I wooden dream of having a post full of wood puns. On the other hand my alder ego often gets the best of me and I may have to cherry pick a few. I am participating in the new round of SciFund Challenge. I am hoping yew (I can’t help myself) will help me support some research on wood falls. Details will be coming soon about how you can contribute! Fir now I have link roundup with my and my collaborator’s recent posts on this cool research.
Not to board you with more but below is a gallery of images that I think will spruce up the post. The photos are from wood falls nearly two miles deep on the Pacific seafloor and many are courtesy of the Monterey Bay Aquarium Research Institute. I hope I left you pining for more.
My collaborators Jim Barry and Chris Lovera inspect a collection bag for the wood falls
The siphon of wood boring bivalve Xylopyolas sp. notable because of the protective plates at the end
A species of minute snail (<3mm) found on the wood falls
Xylophaga concava, a species of wood boring bivalve. With a shell unlike other clams the siphon is also much larger than the shell
The elegant damage done by wood-boring bivalves on a log
The benthic elevator sets on the back deck of the Western Flyer as we depart from Moss Landing
Here I am shiving wood for science
The golden setae (hairs) of this worm make it one of the more charismatic invertebrates from the wood falls
Me carefully picking invertebrates out of bored log
My favorite snail from the wood falls because of its milky white color
Kurt Buck looks over my work as pick invertebrates from the log.
The ROV Doc Ricketts being deployed through a moon pool on the Western Flyer like a bond villian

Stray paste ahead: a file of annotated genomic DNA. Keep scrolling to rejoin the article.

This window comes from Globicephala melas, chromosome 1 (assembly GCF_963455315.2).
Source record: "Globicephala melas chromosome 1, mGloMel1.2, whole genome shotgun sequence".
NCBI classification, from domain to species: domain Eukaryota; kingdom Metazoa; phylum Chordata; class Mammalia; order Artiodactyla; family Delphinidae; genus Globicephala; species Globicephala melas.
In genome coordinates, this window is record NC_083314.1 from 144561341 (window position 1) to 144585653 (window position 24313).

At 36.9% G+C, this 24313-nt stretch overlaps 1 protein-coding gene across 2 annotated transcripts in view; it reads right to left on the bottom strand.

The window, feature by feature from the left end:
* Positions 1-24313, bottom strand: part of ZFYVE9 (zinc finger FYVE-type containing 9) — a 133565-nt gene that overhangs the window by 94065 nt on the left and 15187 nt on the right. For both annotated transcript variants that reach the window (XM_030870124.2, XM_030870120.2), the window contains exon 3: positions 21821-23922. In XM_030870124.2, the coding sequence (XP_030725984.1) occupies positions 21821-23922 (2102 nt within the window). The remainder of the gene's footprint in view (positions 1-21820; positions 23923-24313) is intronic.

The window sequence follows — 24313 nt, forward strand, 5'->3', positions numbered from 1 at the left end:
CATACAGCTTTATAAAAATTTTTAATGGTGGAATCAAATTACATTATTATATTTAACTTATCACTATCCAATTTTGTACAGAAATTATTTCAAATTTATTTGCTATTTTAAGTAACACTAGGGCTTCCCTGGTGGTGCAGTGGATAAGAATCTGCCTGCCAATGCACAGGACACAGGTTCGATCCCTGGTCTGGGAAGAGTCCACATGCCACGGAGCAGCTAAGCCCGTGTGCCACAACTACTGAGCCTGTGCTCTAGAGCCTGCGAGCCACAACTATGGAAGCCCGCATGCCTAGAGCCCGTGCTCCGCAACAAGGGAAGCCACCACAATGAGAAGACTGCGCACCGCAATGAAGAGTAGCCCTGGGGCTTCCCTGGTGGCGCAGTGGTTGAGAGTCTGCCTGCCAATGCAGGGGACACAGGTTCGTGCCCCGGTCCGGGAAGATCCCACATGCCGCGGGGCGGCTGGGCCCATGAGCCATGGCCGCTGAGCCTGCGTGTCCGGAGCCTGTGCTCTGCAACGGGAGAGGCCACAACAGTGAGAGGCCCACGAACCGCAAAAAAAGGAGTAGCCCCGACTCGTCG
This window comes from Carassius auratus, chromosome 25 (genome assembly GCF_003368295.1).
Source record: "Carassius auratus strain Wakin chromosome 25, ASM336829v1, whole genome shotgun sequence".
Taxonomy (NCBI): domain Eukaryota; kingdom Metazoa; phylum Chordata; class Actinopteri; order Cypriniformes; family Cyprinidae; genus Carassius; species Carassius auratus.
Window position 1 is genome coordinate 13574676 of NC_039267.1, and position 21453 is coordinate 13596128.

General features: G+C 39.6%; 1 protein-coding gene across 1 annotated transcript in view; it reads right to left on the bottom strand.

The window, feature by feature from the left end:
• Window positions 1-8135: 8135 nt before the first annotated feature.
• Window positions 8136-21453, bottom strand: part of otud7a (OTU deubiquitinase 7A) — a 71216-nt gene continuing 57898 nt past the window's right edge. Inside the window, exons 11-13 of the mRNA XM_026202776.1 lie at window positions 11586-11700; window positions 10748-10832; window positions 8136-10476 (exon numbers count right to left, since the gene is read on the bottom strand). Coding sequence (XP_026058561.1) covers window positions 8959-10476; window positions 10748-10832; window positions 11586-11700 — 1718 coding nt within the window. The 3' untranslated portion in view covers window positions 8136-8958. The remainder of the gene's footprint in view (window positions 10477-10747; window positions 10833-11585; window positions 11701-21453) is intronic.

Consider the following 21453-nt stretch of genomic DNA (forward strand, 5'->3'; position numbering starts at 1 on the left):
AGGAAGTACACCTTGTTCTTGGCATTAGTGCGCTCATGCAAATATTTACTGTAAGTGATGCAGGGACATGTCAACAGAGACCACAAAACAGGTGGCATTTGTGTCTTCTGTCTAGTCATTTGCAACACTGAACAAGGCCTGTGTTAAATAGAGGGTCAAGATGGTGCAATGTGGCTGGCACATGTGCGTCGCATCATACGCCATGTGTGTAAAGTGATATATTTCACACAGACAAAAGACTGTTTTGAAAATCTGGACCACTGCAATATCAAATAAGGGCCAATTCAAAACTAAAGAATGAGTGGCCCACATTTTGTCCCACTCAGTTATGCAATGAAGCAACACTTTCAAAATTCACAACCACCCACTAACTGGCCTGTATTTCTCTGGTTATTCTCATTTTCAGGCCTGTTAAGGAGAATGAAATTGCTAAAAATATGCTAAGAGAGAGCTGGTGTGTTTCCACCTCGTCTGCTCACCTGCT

The remains of log that spent 7 years on the deep-sea floor
More Bond like robots and moon pools
This worm is the craziest looking organism that occurs on the wood falls
Elephant trunk? Nope. Siphon from a wood-boring bivalve
Tiny hydroids take up residence on the polypropylene rope on the wood fall
A grayish colored halo forms around wood falls. This represents an area of immense bacterial action feeding off wood bits and feces coming out of the wood fall.
Sea cucumbers, Amperima, stretch out their tentacles to feed in the sediment nearby
The foreboding last minute before I collect this squat lobster with the suction sampler
Even through the mesh it is clear to see that the log has been bored.
Benthic elevator on the bottom holding the collection bags with the wood falls in them.
The urchin Tromikosoma. Note the awesome club spines
Another bored wood fall
A scale worm crawls on the outside of the wood fall
MOAR SEA PIG!!!
EVEN MOAR SEA PIG!
Several squat lobsters remain after a wood fall is collected
Sea cucumbers, Amperima, and Xenophyophores, a large unicellular organism, dot the seafloor near the wood falls
A fluffy mound of wood-boring bivalve feces (orange specks), wood bits, and bacteria. A feeding white snail finds this an enjoyable snack.
A fish with a fungal infection swims over one of the wood falls
A squat lobster covered in bacteria and sediment tries to hide
A squat lobster stands gaurd
ROV collecting sediment cores
Now time to grab the wood fall
A squat lobster feeding on a wood fall
This squat lobster does not seem amused
A log seven years ago before being deployed to the deep-sea floor
Craig McClain is the Assistant Director of Science for the National Evolutionary Synthesis Center, created to facilitate research to address fundamental questions in evolutionary science. He has conducted deep-sea research for 11 years and published over 40 papers in the area. He has participated in dozens of expeditions taking him to the Antarctic and the most remote regions of the Pacific and Atlantic. Craig’s research focuses mainly on marine systems and particularly the biology of body size, biodiversity, and energy flow. He focuses often on deep-sea systems as a natural test of the consequences of energy limitation on biological systems. He is the author and chief editor of Deep-Sea News, a popular deep-sea themed blog, rated the number one ocean blog on the web and winner of numerous awards. Craig’s popular writing has been featured in Cosmos, Science Illustrated, American Scientist, Wired, Mental Floss, and the Open Lab: The Best Science Writing on the Web.